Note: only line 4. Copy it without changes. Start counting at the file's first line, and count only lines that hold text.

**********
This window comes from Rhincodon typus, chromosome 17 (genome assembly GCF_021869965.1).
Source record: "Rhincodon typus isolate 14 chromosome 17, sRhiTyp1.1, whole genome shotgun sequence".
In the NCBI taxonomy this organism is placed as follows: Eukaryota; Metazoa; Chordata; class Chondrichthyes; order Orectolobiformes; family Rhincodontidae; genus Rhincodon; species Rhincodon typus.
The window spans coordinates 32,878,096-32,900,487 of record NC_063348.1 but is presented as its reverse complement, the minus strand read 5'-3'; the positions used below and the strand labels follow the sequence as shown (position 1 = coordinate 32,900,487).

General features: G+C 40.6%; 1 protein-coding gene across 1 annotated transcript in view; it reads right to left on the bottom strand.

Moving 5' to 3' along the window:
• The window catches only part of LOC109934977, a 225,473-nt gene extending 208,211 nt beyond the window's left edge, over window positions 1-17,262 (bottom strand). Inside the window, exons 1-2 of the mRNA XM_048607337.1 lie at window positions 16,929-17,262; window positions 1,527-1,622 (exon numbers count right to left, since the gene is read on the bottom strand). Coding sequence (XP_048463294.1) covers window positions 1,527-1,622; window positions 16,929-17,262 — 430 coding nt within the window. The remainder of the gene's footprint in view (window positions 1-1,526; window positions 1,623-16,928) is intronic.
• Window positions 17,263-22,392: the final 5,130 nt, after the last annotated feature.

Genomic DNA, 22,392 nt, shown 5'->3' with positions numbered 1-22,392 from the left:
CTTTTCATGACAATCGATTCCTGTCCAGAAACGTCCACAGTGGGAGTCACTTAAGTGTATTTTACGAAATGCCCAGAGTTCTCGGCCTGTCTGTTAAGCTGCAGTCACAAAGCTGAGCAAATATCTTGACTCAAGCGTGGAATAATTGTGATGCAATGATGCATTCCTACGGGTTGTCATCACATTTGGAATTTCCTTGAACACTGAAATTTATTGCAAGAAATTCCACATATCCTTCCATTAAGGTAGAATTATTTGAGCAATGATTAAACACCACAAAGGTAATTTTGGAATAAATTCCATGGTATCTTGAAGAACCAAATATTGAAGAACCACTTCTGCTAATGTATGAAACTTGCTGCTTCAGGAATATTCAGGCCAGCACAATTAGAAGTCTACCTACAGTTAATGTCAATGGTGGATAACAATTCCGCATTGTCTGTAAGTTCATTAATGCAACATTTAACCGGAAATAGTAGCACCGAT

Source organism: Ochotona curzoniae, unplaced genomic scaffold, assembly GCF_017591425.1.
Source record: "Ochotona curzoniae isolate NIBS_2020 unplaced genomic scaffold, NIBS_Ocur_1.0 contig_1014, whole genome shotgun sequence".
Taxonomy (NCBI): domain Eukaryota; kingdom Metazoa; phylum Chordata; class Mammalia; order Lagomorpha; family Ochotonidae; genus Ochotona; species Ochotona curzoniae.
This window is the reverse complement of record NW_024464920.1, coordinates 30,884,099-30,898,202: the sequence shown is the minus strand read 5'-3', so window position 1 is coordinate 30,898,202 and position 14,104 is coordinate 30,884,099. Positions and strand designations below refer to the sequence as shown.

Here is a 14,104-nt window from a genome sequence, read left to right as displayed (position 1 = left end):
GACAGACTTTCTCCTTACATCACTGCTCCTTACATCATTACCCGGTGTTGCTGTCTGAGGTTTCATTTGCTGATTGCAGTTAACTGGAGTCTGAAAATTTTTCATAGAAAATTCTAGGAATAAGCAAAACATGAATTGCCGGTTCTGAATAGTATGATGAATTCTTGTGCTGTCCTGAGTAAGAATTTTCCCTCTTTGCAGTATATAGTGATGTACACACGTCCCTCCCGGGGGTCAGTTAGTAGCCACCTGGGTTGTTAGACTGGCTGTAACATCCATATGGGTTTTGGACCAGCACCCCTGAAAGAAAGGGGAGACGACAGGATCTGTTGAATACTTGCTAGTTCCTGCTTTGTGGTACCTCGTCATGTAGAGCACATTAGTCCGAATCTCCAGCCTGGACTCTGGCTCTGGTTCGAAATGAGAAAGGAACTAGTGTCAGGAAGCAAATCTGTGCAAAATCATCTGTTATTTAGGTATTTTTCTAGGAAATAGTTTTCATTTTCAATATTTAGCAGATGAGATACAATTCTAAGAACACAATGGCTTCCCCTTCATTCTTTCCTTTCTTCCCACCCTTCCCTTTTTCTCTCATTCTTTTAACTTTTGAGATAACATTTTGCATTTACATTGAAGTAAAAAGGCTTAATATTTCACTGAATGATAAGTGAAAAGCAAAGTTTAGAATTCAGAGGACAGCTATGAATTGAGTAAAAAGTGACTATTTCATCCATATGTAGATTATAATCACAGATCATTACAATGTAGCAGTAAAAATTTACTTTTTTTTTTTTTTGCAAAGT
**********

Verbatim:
The window spans coordinates 32,878,096-32,900,487 of record NC_063348.1 but is presented as its reverse complement, the minus strand read 5'-3'; the positions used below and the strand labels follow the sequence as shown (position 1 = coordinate 32,900,487).